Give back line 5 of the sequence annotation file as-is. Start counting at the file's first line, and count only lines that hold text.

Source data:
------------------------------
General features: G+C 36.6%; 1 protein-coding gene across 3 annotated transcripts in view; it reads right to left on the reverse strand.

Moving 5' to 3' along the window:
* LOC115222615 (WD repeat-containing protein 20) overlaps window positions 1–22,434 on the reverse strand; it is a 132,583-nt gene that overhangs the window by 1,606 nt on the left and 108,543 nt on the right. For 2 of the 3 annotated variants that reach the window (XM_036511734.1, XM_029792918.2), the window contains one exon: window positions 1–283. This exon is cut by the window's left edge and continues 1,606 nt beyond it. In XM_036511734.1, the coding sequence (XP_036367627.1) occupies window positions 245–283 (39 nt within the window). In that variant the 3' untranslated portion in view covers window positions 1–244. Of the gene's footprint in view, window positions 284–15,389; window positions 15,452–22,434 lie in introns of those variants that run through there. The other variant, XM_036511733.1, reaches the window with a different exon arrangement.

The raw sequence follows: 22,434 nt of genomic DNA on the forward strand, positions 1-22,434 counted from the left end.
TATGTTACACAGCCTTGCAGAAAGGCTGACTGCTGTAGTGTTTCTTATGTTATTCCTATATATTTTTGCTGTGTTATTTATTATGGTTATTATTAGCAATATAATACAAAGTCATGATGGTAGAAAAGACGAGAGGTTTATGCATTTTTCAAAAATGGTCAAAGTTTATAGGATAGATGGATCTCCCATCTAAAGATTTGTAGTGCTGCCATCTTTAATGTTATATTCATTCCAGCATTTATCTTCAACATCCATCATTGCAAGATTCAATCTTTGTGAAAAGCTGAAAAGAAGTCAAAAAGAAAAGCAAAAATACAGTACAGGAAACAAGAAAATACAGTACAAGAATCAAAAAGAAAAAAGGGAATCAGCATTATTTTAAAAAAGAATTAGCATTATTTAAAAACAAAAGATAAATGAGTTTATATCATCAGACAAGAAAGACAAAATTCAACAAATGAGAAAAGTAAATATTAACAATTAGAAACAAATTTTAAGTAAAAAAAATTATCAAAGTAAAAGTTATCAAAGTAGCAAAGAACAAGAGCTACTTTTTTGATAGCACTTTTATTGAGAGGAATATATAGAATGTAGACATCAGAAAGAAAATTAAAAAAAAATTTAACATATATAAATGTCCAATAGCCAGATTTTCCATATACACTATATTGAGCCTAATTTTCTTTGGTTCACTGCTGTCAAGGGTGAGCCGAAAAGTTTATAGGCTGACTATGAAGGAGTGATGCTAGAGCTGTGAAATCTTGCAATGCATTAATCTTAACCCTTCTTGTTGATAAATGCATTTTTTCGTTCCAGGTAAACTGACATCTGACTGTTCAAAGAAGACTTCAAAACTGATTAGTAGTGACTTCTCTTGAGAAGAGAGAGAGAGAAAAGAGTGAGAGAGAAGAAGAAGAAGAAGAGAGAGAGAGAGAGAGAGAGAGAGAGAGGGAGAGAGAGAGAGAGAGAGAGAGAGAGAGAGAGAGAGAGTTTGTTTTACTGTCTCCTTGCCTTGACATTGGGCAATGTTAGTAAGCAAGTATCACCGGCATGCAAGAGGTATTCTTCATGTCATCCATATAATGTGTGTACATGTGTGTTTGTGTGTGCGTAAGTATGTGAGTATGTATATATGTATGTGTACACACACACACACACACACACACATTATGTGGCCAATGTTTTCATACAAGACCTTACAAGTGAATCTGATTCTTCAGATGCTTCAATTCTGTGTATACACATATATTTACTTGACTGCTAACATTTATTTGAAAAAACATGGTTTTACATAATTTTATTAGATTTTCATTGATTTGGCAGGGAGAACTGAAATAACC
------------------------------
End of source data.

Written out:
TATGTTACACAGCCTTGCAGAAAGGCTGACTGCTGTAGTGTTTCTTATGTTATTCCTATATATTTTTGCTGTGTTATTTATTATGGTTATTATTAGCAATATAATACAAAGTCATGATGGTAGAAAAGACGAGAGGTTTATGCATTTTTCAAAAATGGTCAAAGTTTATAGGATAGATGGATCTCCCATCTAAAGATTTGTAGTGCTGCCATCTTTAATGTTATATTCATTCCAGCATTTATCTTCAACATCCATCATTGCAAGATTCAATCTTTGTGAAAAGCTGAAAAGAAGTCAAAAAGAAAAGCAAAAATACAGTACAGGAAACAAGAAAATACAGTACAAGAATCAAAAAGAAAAAAGGGAATCAGCATTATTTTAAAAAAGAATTAGCATTATTTAAAAACAAAAGATAAATGAGTTTATATCATCAGACAAGAAAGACAAAATTCAACAAATGAGAAAAGTAAATATTAACAATTAGAAACAAATTTTAAGTAAAAAAAATTATCAAAGTAAAAGTTATCAAAGTAGCAAAGAACAAGAGCTACTTTTTTGATAGCACTTTTATTGAGAGGAATATATAGAATGTAGACATCAGAAAGAAAATTAAAAAAAAATTTAACATATATAAATGTCCAATAGCCAGATTTTCCATATACACTATATTGAGCCTAATTTTCTTTGGTTCACTGCTGTCAAGGGTGAGCCGAAAAGTTTATAGGCTGACTATGAAGGAGTGATGCTAGAGCTGTGAAATCTTGCAATGCATTAATCTTAACCCTTCTTGTTGATAAATGCATTTTTTCGTTCCAGGTAAACTGACATCTGACTGTTCAAAGAAGACTTCAAAACTGATTAGTAGTGACTTCTCTTGAGAAGAGAGAGAGAGAAAAGAGTGAGAGAGAAGAAGAAGAAGAAGAGAGAGAGAGAGAGAGAGAGAGAGAGAGGGAGAGAGAGAGAGAGAGAGAGAGAGAGAGAGAGAGAGAGTTTGTTTTACTGTCTCCTTGCCTTGACATTGGGCAATGTTAGTAAGCAAGTATCACCGGCATGCAAGAGGTATTCTTCATGTCATCCATATAATGTGTGTACATGTGTGTTTGTGTGTGCGTAAGTATGTGAGTATGTATATATGTATGTGTACACACACACACACACACACACACATTATGTGGCCAATGTTTTCATACAAGACCTTACAAGTGAATCTGATTCTTCAGATGCTTCAATTCTGTGTATACACATATATTTACTTGACTGCTAACATTTATTTGAAAAAACATGGTTTTACATAATTTTATTAGATTTTCATTGATTTGGCAGGGAGAACTGAAATAACC